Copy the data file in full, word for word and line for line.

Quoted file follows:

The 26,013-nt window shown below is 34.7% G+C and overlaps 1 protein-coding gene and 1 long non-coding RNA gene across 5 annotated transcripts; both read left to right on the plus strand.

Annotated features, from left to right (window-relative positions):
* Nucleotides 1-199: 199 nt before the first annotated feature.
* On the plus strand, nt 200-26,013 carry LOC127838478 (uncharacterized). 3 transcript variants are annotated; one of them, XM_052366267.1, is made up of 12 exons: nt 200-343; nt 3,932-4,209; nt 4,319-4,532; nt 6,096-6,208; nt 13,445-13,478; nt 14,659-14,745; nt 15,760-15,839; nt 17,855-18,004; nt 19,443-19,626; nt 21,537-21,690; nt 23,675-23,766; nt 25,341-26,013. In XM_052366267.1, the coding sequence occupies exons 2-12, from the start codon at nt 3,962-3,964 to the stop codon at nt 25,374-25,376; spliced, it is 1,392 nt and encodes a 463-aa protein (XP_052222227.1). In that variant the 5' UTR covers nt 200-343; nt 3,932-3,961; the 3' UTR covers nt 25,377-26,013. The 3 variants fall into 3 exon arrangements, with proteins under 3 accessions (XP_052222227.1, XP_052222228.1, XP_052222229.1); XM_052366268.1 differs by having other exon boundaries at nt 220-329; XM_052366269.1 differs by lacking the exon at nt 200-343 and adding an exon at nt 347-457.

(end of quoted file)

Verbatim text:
The 26,013-nt window shown below is 34.7% G+C and overlaps 1 protein-coding gene and 1 long non-coding RNA gene across 5 annotated transcripts; both read left to right on the plus strand.

Annotated features, from left to right (window-relative positions):
* Nucleotides 1-199: 199 nt before the first annotated feature.
* On the plus strand, nt 200-26,013 carry LOC127838478 (uncharacterized). 3 transcript variants are annotated; one of them, XM_052366267.1, is made up of 12 exons: nt 200-343; nt 3,932-4,209; nt 4,319-4,532; nt 6,096-6,208; nt 13,445-13,478; nt 14,659-14,745; nt 15,760-15,839; nt 17,855-18,004; nt 19,443-19,626; nt 21,537-21,690; nt 23,675-23,766; nt 25,341-26,013. In XM_052366267.1, the coding sequence occupies exons 2-12, from the start codon at nt 3,962-3,964 to the stop codon at nt 25,374-25,376; spliced, it is 1,392 nt and encodes a 463-aa protein (XP_052222227.1). In that variant the 5' UTR covers nt 200-343; nt 3,932-3,961; the 3' UTR covers nt 25,377-26,013. The 3 variants fall into 3 exon arrangements, with proteins under 3 accessions (XP_052222227.1, XP_052222228.1, XP_052222229.1); XM_052366268.1 differs by having other exon boundaries at nt 220-329; XM_052366269.1 differs by lacking the exon at nt 200-343 and adding an exon at nt 347-457.